“If I were in the department of English, I would tell the university to shove it.”

Fleming said he recognizes that market pressures make it hard for UBC to retain top-flight people in computer science. But he said there are other ways to keep them, such as making it easier for them to do outside consulting.

Another professor, who fears reprisals for speaking out, said all science departments are under pressure and are losing faculty to competitors willing to pay more. By creating divisions within the science department, collaborative efforts collapse.

“There are people in different faculties working on projects with people who are in departments that are getting raises,” he said. “What does that say about the worth of these collaborations?”

Michael Davies, head of the computer and electrical engineering department, said there is an immediate need to recruit more faculty and retain the existing teaching staff.

Universities in Alberta and Ontario are planning major expansions to their computer departments, said Davies. UBC must keep up or risk losing its standing among major Canadian universities.”

(“UBC faculty angered by bonuses for computer science, engineering profs”, by Petti Fong and Rebecca Wigod, July 12, 2000, The Vancouver Sun)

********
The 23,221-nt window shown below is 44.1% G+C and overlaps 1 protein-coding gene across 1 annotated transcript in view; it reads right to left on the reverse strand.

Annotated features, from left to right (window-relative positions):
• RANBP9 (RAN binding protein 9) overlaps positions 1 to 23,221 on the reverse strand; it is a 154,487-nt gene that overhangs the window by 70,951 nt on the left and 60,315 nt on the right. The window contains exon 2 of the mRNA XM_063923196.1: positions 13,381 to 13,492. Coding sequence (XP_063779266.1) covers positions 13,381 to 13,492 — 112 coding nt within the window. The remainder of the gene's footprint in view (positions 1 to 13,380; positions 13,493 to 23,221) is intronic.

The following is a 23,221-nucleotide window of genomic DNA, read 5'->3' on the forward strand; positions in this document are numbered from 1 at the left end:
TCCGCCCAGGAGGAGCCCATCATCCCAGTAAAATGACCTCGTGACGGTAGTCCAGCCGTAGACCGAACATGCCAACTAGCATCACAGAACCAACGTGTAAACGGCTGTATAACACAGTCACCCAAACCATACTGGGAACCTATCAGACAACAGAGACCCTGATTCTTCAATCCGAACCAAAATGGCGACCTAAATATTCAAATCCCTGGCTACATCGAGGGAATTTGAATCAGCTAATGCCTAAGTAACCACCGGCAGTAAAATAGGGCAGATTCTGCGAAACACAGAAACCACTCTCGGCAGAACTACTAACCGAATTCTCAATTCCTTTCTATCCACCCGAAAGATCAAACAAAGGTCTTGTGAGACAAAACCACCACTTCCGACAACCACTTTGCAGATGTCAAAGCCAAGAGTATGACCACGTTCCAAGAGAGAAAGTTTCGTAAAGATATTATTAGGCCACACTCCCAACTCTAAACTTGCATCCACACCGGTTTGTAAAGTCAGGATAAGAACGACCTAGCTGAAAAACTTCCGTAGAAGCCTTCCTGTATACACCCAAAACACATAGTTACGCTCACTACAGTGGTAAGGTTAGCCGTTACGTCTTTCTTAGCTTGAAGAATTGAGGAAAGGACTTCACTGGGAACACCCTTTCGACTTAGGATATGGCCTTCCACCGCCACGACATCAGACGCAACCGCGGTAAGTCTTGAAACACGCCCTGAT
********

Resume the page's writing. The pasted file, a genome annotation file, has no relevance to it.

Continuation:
As quoted, computer and electrical engineering department head Michael Davies openly spoke of the need for the bonus, to retain good faculty members in the face of strong competition among Canadian universities; no computer science department person was cited, probably because the science dean, obviously a decision maker, was already from that department.

On the opposition side, one faculty member was cited saying it would create division among science faculty, but he stayed anonymous because he “fears reprisals for speaking out”; only one faculty member, nuclear chemist Donald Fleming, was named in expressing opposition, stating, “A university is not a company”, “A university is a collection of people dedicated to the idea of basic research.”

As dean of science Maria Klawe kept a low profile amid the heated debate, stating she would answer questions at a later meeting, letting the university’s acting director of public affairs handle the media:

“In an e-mail sent to dozens of faculty members in science departments, science dean Maria Klawe said she will answer questions about the increases at a meeting Thursday.